Preseason records mean very little in the NFL, and the Chiefs’ 17-16 loss the Seattle may mean even less.
The Chiefs defense dominated much of the game, limiting Seattle to just three long field goals until the final play of the game. The Chiefs offense, however, struggled to find its rhythm after the first team offense scored on its only drive.
“We ended up playing everybody,” coach Andy Reid said. “First time I’ve ever played five quarterbacks, and I’m not sure if they absolutely got into a rhythm. Last year, they had a chance to get in and do that.”
The Chiefs still had a chance to win even after Seattle’s Trevone Boykin heaved a 37-yard Hail Mary to Tanner McEvoy. A penalty for 12 men on the field following a timeout moved the two-point conversion half the distance to the goal.
“If we didn’t have the penalty and make it easy for him,” Reid said. “Actually, we had a tackle right there too – a loss.”
The Chiefs ran the ball effectively without Jamaal Charles, who remains on the physically unable to perform (PUP) list. The team totaled 135 yards on 29 carries.
The defense performed admirably, especially the first and second teams. Until the final minute of the game, the Seahawks gained just 270 yards of offense.
Linebacker Derrick Johnson was pleased with the defense’s effort.
“We are a veteran team,” Johnson said. “We’ve got a lot of good guys on the team and a great coaching staff. We will fix what we did, the mistakes we made in this game and we will go onto the next one.”
SANTOS FROM WAY DOWNTOWN
If Cairo Santos’ booming 58-yard field goal happened during the regular season, he would have tied Nick Lowery for the team record for longest field goal.
Lowery hit from 58 yards twice in his career, once in 1983 at Washington and again in 1985 at home against Oakland.
The kick from Santos would have be good from much longer, and happened with a swirling light breeze.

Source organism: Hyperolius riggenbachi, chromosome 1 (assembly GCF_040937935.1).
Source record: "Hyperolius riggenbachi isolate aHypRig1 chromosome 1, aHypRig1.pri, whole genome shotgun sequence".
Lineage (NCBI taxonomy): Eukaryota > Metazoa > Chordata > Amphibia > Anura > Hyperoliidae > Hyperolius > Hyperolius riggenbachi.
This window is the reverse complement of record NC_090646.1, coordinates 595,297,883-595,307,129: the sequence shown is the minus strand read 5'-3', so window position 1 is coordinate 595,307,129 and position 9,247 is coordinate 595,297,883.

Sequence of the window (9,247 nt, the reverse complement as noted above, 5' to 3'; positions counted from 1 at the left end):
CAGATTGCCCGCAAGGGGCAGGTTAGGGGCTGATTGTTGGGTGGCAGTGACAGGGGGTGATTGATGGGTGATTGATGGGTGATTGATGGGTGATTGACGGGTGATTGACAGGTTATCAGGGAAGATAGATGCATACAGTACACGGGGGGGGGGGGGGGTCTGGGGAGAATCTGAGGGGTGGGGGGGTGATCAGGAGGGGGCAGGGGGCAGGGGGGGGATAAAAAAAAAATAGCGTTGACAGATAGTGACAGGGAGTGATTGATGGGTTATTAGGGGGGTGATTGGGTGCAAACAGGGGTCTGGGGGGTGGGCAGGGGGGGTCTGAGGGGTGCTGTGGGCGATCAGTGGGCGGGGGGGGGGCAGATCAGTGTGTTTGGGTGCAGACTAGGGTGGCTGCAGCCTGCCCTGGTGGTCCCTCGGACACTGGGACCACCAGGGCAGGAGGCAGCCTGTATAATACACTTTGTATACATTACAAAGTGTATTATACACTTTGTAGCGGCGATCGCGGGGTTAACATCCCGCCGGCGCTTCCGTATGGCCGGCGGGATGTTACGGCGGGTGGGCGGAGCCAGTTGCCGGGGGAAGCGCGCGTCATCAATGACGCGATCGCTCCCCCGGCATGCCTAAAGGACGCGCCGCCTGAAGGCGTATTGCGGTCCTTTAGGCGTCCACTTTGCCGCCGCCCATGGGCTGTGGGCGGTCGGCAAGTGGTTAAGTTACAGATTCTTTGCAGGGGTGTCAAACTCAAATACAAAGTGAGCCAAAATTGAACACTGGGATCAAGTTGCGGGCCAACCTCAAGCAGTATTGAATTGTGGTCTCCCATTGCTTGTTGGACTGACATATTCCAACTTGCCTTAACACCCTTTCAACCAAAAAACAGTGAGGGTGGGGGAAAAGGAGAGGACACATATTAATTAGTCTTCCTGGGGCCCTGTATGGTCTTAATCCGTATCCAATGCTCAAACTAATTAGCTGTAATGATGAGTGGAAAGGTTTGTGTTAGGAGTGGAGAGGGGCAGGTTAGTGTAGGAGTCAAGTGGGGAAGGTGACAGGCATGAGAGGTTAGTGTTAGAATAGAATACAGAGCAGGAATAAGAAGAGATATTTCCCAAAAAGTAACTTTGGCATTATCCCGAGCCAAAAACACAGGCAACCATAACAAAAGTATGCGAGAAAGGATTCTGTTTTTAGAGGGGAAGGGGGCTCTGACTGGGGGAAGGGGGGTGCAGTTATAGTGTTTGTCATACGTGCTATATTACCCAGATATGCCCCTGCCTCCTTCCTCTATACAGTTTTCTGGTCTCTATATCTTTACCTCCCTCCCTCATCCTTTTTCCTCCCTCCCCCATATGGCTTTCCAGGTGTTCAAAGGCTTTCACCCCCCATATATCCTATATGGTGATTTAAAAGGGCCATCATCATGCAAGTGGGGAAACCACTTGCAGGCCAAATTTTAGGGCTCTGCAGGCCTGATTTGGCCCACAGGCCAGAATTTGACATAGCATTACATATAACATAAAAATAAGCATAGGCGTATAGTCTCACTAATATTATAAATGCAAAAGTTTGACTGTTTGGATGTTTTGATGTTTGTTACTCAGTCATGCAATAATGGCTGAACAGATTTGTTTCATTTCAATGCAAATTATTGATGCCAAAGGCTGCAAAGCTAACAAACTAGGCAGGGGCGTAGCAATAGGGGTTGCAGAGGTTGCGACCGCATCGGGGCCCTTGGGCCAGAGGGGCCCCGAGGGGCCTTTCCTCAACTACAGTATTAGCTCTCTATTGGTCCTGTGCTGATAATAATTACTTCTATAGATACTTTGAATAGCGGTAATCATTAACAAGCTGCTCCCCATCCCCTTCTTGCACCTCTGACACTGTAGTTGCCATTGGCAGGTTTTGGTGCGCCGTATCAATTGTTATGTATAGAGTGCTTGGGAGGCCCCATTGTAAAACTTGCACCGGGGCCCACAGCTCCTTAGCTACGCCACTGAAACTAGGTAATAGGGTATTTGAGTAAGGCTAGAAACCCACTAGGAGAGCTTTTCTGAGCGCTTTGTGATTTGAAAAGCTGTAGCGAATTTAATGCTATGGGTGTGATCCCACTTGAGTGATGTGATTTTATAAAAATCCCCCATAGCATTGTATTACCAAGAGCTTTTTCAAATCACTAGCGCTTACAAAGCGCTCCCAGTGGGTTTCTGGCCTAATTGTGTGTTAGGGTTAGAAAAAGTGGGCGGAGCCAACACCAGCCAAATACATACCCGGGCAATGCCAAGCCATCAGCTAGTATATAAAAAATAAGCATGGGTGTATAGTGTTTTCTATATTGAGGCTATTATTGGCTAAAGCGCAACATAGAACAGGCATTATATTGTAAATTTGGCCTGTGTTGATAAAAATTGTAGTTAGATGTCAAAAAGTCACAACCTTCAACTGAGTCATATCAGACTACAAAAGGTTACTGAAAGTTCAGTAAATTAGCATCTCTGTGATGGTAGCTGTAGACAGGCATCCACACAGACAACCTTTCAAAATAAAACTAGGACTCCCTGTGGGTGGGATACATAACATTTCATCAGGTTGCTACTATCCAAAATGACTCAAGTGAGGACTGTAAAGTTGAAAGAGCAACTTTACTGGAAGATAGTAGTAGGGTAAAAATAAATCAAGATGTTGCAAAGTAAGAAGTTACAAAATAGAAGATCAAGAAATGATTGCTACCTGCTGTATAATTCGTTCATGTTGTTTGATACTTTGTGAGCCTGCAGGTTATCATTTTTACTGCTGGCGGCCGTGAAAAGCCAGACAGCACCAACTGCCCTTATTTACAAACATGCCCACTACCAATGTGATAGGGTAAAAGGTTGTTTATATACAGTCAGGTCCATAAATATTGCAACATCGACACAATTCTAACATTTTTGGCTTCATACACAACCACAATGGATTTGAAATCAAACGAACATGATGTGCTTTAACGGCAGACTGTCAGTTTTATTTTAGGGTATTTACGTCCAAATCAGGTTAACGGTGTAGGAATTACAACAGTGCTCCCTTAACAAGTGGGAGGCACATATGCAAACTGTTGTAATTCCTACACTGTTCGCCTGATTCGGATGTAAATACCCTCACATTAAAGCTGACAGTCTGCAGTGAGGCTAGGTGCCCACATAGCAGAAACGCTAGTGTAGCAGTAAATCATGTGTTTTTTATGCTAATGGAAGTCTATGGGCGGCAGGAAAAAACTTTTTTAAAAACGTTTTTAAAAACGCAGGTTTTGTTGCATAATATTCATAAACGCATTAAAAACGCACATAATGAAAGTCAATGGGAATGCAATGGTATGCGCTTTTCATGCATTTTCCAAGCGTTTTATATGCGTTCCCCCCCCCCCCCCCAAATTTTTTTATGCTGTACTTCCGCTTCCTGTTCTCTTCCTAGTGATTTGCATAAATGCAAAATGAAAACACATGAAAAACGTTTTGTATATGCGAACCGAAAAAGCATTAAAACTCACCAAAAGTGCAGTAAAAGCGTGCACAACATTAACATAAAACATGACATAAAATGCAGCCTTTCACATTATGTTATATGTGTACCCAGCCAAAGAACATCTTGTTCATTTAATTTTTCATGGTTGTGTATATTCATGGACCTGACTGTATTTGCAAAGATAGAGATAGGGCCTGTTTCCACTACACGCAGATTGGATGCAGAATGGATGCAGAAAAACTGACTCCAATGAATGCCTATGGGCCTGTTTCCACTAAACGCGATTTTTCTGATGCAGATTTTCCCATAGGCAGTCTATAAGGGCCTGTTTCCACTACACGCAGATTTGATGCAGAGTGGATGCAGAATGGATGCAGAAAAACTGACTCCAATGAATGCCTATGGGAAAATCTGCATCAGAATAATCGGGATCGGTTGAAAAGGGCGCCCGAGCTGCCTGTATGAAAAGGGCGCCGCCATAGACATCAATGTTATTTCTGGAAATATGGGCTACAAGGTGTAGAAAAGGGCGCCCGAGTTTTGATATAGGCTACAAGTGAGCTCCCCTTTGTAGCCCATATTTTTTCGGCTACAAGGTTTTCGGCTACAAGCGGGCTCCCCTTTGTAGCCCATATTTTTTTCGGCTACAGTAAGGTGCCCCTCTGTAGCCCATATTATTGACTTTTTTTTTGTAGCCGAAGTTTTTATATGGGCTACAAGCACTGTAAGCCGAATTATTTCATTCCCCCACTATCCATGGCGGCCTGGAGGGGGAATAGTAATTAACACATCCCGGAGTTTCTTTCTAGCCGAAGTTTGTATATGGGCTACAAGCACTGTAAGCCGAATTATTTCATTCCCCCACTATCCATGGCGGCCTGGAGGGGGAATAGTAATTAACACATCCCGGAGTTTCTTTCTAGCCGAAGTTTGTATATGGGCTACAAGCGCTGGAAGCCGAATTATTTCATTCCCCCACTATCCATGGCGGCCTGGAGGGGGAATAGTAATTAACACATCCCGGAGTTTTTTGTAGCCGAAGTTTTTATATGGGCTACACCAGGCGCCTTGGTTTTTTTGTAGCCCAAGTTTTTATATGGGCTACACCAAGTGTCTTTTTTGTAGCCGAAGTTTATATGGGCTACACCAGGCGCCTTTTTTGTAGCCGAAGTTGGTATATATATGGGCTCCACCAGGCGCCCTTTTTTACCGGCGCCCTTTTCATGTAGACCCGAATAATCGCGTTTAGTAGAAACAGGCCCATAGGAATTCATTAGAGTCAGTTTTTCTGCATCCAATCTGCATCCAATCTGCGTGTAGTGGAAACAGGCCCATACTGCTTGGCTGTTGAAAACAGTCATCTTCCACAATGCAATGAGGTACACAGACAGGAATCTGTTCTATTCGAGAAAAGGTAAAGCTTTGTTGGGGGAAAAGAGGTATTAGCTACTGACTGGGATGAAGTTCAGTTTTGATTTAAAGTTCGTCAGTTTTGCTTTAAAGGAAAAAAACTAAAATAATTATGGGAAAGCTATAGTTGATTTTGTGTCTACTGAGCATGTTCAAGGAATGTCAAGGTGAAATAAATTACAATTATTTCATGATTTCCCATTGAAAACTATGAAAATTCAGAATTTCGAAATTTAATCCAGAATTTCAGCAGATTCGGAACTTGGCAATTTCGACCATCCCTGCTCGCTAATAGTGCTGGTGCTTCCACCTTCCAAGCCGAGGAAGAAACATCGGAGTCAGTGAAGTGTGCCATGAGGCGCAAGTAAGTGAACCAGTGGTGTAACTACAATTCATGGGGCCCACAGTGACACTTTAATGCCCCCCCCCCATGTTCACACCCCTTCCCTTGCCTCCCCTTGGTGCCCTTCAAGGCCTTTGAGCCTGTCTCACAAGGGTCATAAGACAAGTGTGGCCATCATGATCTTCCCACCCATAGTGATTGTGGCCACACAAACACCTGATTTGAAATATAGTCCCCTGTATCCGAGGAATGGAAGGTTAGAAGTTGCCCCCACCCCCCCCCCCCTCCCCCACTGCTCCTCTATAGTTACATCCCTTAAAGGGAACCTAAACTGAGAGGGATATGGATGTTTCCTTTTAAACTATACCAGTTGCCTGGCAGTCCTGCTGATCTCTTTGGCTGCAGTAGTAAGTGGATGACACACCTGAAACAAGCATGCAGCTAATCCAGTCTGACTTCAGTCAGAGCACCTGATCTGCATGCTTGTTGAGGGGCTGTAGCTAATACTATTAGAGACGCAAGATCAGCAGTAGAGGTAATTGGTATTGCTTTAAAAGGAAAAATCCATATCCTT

“Who knows how many yards I had in it,” Santos asked. “All that mattered is that it went through. When I saw it taking the trajectory inside the uprights, I looked away for a minute. I looked at Dustin and started celebrating before it hit the net. So, I didn’t actually watch it, I went off what people told me. I’d love to try another.”
HOMECOMING FOR LOCKETT
A trip to Kansas City means plenty of family and friends in the stands for Seattle wide receiver Tyler Lockett.
“This is closest that I’m going to be able to get to home,” the former Kansas State Wildcat and Oklahoma native said.
“It’s a really special moment for me, especially when Tanner (McEvoy) makes the catch to win the game,” Lockett said. “It just makes the memories better.”
Lockett had one catch for 11 yards.
MISSOURI TIGERS REUNION
Former Missouri Tigers offensive line teammates Mitch Morse and Justin Britt took the chance to catch up following the game.
“We just talked about life and his family, just how’s he’s doing and how I’m doing,” said Morse, who exchanged jerseys with Britt. “It was really nice.
Britt said hard work in training camp is paying off for the Seahawks’ offensive line.
“We have the smartest offensive line group since I’ve been there,” Britt said. “The competition has been really high and makes people work harder and better. We’re making each other so much better.”
Morse also spoke with former Missouri teammate Clayton Echard. The tight end caught just two passes for the Tigers last year, but contributed significantly on special teams and as a blocker. He signed with Seattle as an undrafted free agent.
“That just shows it doesn’t matter how many reps you get, it’s how you make the reps count. He made his reps count at Mizzou, and the Seahawks saw that and picked him up.”